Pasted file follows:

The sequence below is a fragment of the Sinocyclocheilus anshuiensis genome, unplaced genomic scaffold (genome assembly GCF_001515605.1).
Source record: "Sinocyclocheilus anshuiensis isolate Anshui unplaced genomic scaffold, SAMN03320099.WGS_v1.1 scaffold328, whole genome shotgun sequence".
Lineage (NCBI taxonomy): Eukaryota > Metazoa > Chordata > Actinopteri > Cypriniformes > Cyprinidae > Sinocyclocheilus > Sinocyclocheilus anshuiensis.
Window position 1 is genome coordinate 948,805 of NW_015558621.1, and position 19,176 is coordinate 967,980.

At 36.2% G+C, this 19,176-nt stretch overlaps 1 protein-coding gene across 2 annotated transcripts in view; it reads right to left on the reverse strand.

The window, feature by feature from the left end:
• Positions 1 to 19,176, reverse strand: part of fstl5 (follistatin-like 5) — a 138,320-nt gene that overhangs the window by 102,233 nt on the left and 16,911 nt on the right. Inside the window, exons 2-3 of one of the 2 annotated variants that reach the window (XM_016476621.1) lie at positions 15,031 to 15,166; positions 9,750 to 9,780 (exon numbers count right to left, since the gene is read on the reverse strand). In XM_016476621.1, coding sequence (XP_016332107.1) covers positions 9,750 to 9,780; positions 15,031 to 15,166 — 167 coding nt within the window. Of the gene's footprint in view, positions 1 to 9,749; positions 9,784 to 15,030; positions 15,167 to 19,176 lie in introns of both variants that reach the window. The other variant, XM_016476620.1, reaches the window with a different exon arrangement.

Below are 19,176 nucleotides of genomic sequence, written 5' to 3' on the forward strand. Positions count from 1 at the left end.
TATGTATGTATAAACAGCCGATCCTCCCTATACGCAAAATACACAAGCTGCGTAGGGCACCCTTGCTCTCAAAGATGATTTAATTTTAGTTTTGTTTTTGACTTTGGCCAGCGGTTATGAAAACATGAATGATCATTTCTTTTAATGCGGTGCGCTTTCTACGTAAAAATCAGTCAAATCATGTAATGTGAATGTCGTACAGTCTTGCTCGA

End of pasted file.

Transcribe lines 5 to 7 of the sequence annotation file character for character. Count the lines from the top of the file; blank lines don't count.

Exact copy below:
At 36.2% G+C, this 19,176-nt stretch overlaps 1 protein-coding gene across 2 annotated transcripts in view; it reads right to left on the reverse strand.

The window, feature by feature from the left end:
• Positions 1 to 19,176, reverse strand: part of fstl5 (follistatin-like 5) — a 138,320-nt gene that overhangs the window by 102,233 nt on the left and 16,911 nt on the right. Inside the window, exons 2-3 of one of the 2 annotated variants that reach the window (XM_016476621.1) lie at positions 15,031 to 15,166; positions 9,750 to 9,780 (exon numbers count right to left, since the gene is read on the reverse strand). In XM_016476621.1, coding sequence (XP_016332107.1) covers positions 9,750 to 9,780; positions 15,031 to 15,166 — 167 coding nt within the window. Of the gene's footprint in view, positions 1 to 9,749; positions 9,784 to 15,030; positions 15,167 to 19,176 lie in introns of both variants that reach the window. The other variant, XM_016476620.1, reaches the window with a different exon arrangement.